Few foods inspire such nutritional controversy than 'carbs'. The mass-media will have you believe that carbohydrates are the enemy. That is simply not the case. Carbs are useful for fat loss and adding muscle tone, when used correctly and timed right. Too often, neither of those things happen which results in their bad name. I'm here to change that and tell you why you shouldn't be scared of carbs when it comes to fat loss.
People are different. You and I are different. We all have different needs, goals and objectives. There isn't a one-size-fits-all approach that will have us all looking like the perfect specimen and that's the same for carbs. They are all different too; there are 'simple' carbs (aka sugar) and there are 'complex' carbs (aka starch or fibre). They are found in one form or another in almost all foods and for every gram of 'carbs', there are 4 calories.
When it comes to losing body fat, carbs aren't always the enemy they are portrayed to be. They have a number of benefits including:
Maintaining more muscle.
Helping to keep cortisol under control.
How To Use Them
So now we understand carbs a little better, let's talk a little on how to use them. Like any sort of nutrition and training plan, they need to complement each other. It's often when this isn't the case, that carbs get a bad 'rep'.
When it comes to carbohydrates, keep them focused on your training days. Only you will know when that is, but eating carbs on training days will help boost your performance, the subsequent recovery and your metabolism overall.
On your non-training days, reduce your carb intake, instead favoring proteins, vegetables and fats. This approach will help boost your insulin sensitivity and increase your fat-burning potential.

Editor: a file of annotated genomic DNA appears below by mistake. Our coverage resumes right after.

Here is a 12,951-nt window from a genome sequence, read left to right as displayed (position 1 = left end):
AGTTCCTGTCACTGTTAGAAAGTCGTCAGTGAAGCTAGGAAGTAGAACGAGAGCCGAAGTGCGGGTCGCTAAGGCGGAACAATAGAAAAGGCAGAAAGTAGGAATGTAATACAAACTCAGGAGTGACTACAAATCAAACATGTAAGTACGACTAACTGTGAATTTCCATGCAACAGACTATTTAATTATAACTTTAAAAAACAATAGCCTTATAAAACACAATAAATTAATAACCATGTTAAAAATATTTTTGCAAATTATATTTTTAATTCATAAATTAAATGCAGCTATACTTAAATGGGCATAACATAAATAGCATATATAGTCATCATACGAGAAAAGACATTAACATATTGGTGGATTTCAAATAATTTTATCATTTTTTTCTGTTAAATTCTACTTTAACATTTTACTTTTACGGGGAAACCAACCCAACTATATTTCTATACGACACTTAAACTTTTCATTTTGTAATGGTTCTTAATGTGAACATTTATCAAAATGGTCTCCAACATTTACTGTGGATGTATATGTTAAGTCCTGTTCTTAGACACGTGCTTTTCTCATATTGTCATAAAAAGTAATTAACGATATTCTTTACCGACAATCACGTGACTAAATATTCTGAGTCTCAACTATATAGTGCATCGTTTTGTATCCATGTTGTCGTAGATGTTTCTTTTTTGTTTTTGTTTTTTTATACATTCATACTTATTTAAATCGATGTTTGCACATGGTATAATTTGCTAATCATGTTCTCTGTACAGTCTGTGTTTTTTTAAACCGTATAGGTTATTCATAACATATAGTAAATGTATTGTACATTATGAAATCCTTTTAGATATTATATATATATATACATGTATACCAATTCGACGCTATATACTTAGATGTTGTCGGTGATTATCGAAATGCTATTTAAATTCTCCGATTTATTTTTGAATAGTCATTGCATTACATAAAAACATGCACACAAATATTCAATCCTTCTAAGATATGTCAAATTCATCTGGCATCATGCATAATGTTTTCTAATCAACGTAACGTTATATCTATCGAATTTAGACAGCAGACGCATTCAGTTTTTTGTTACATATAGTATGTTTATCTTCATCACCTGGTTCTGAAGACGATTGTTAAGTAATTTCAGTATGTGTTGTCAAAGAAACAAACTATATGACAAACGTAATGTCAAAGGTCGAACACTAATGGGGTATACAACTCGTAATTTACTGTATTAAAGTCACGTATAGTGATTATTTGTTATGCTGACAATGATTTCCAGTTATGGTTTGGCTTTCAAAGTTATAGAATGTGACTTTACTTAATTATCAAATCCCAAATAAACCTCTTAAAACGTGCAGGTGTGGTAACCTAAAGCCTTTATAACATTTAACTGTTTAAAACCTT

Which Carbs Should I Go For?
To be honest, when it comes to training and exercise, the important thing is to keep the fast-acting processed carbs to a minimum.
Avoid anything that is high in sugar or highly-processed foods, the so-called simple carbs. Instead, where you can, go for things like oats, sweet potato, quinoa, lentils, beans or pulses and rice.
Given how much effort you're putting into your training, it would be remiss not to put the same amount of effort into the food you're using to fuel your training. Knowledge really is power when it comes to nutrition.
Be aware of what is in the food that you are eating. Learn what foods are high in carbs and if you need to include any of these in your plan. Fruit, for example, is generally regarded as being 'good for you' but it is also high in sugar (albeit natural sugar), so its timing should be considered. It can work very well post-workout.
I can't give you a definitive list of what's considered to be 'good' and 'bad' when it comes to your training regime. No-one can. All I can advise is that you understand how the food affects your training efforts and how to use them to your advantage. It's also why I put so much emphasis into food and nutrition when it comes to creating customised training plans for my clients. If you want your very own plan, just let me know!